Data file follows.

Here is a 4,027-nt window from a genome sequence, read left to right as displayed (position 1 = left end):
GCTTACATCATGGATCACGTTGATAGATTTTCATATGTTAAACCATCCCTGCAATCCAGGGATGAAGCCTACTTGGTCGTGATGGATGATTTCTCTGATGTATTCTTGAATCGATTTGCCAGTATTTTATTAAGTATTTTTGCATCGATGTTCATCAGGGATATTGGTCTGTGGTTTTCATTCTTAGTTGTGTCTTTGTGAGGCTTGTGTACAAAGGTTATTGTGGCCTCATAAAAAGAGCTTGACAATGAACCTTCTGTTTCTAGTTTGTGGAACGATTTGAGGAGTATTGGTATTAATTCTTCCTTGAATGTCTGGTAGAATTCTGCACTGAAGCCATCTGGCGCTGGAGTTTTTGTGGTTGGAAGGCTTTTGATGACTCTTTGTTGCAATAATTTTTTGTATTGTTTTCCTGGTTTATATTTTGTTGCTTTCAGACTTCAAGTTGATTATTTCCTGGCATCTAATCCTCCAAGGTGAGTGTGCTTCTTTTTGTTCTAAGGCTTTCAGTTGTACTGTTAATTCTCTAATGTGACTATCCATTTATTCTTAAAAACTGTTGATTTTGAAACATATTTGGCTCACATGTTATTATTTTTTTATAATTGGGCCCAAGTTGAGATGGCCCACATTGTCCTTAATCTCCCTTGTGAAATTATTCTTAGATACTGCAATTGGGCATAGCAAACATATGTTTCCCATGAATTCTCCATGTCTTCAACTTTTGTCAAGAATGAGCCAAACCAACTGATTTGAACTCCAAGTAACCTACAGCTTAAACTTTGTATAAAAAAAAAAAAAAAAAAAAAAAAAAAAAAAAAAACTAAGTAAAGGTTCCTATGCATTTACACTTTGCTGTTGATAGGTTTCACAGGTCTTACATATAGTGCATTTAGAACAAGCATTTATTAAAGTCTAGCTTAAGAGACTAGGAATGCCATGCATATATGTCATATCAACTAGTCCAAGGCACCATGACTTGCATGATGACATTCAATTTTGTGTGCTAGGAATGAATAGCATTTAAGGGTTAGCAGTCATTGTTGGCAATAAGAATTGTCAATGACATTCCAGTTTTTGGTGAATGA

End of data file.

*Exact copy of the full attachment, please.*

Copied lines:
Here is a 4,027-nt window from a genome sequence, read left to right as displayed (position 1 = left end):
GCTTACATCATGGATCACGTTGATAGATTTTCATATGTTAAACCATCCCTGCAATCCAGGGATGAAGCCTACTTGGTCGTGATGGATGATTTCTCTGATGTATTCTTGAATCGATTTGCCAGTATTTTATTAAGTATTTTTGCATCGATGTTCATCAGGGATATTGGTCTGTGGTTTTCATTCTTAGTTGTGTCTTTGTGAGGCTTGTGTACAAAGGTTATTGTGGCCTCATAAAAAGAGCTTGACAATGAACCTTCTGTTTCTAGTTTGTGGAACGATTTGAGGAGTATTGGTATTAATTCTTCCTTGAATGTCTGGTAGAATTCTGCACTGAAGCCATCTGGCGCTGGAGTTTTTGTGGTTGGAAGGCTTTTGATGACTCTTTGTTGCAATAATTTTTTGTATTGTTTTCCTGGTTTATATTTTGTTGCTTTCAGACTTCAAGTTGATTATTTCCTGGCATCTAATCCTCCAAGGTGAGTGTGCTTCTTTTTGTTCTAAGGCTTTCAGTTGTACTGTTAATTCTCTAATGTGACTATCCATTTATTCTTAAAAACTGTTGATTTTGAAACATATTTGGCTCACATGTTATTATTTTTTTATAATTGGGCCCAAGTTGAGATGGCCCACATTGTCCTTAATCTCCCTTGTGAAATTATTCTTAGATACTGCAATTGGGCATAGCAAACATATGTTTCCCATGAATTCTCCATGTCTTCAACTTTTGTCAAGAATGAGCCAAACCAACTGATTTGAACTCCAAGTAACCTACAGCTTAAACTTTGTATAAAAAAAAAAAAAAAAAAAAAAAAAAAAAAAAAAACTAAGTAAAGGTTCCTATGCATTTACACTTTGCTGTTGATAGGTTTCACAGGTCTTACATATAGTGCATTTAGAACAAGCATTTATTAAAGTCTAGCTTAAGAGACTAGGAATGCCATGCATATATGTCATATCAACTAGTCCAAGGCACCATGACTTGCATGATGACATTCAATTTTGTGTGCTAGGAATGAATAGCATTTAAGGGTTAGCAGTCATTGTTGGCAATAAGAATTGTCAATGACATTCCAGTTTTTGGTGAATGA